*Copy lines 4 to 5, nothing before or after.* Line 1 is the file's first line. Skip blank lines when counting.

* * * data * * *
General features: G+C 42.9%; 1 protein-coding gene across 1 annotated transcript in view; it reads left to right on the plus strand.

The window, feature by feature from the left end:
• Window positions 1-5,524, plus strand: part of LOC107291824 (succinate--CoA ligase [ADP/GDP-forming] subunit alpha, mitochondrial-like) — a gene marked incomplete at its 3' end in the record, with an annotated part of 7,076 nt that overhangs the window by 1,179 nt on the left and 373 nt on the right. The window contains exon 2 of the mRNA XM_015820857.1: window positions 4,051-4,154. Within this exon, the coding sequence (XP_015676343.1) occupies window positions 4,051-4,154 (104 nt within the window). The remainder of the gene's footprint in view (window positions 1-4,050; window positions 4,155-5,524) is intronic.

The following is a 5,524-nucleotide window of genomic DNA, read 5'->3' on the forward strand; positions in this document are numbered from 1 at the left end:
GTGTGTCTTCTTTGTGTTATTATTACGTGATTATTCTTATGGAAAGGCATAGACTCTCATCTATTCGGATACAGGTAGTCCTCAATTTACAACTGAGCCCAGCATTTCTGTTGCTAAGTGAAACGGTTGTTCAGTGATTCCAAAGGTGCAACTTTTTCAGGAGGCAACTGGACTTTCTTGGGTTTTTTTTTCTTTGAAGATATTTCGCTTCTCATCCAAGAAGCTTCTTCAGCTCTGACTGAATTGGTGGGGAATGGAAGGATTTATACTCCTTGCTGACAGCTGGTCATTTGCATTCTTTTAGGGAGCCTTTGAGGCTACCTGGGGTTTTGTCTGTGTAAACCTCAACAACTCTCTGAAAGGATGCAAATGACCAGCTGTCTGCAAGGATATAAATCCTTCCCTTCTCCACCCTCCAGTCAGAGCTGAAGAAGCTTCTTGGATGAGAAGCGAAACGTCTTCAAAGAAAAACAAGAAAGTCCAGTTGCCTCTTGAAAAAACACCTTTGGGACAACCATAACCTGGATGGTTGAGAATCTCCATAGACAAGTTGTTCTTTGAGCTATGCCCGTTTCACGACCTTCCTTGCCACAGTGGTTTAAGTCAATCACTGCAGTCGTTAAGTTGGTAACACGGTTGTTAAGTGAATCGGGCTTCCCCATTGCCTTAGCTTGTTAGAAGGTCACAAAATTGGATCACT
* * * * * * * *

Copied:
The following is a 5,524-nucleotide window of genomic DNA, read 5'->3' on the forward strand; positions in this document are numbered from 1 at the left end:
GTGTGTCTTCTTTGTGTTATTATTACGTGATTATTCTTATGGAAAGGCATAGACTCTCATCTATTCGGATACAGGTAGTCCTCAATTTACAACTGAGCCCAGCATTTCTGTTGCTAAGTGAAACGGTTGTTCAGTGATTCCAAAGGTGCAACTTTTTCAGGAGGCAACTGGACTTTCTTGGGTTTTTTTTTCTTTGAAGATATTTCGCTTCTCATCCAAGAAGCTTCTTCAGCTCTGACTGAATTGGTGGGGAATGGAAGGATTTATACTCCTTGCTGACAGCTGGTCATTTGCATTCTTTTAGGGAGCCTTTGAGGCTACCTGGGGTTTTGTCTGTGTAAACCTCAACAACTCTCTGAAAGGATGCAAATGACCAGCTGTCTGCAAGGATATAAATCCTTCCCTTCTCCACCCTCCAGTCAGAGCTGAAGAAGCTTCTTGGATGAGAAGCGAAACGTCTTCAAAGAAAAACAAGAAAGTCCAGTTGCCTCTTGAAAAAACACCTTTGGGACAACCATAACCTGGATGGTTGAGAATCTCCATAGACAAGTTGTTCTTTGAGCTATGCCCGTTTCACGACCTTCCTTGCCACAGTGGTTTAAGTCAATCACTGCAGTCGTTAAGTTGGTAACACGGTTGTTAAGTGAATCGGGCTTCCCCATTGCCTTAGCTTGTTAGAAGGTCACAAAATTGGATCACT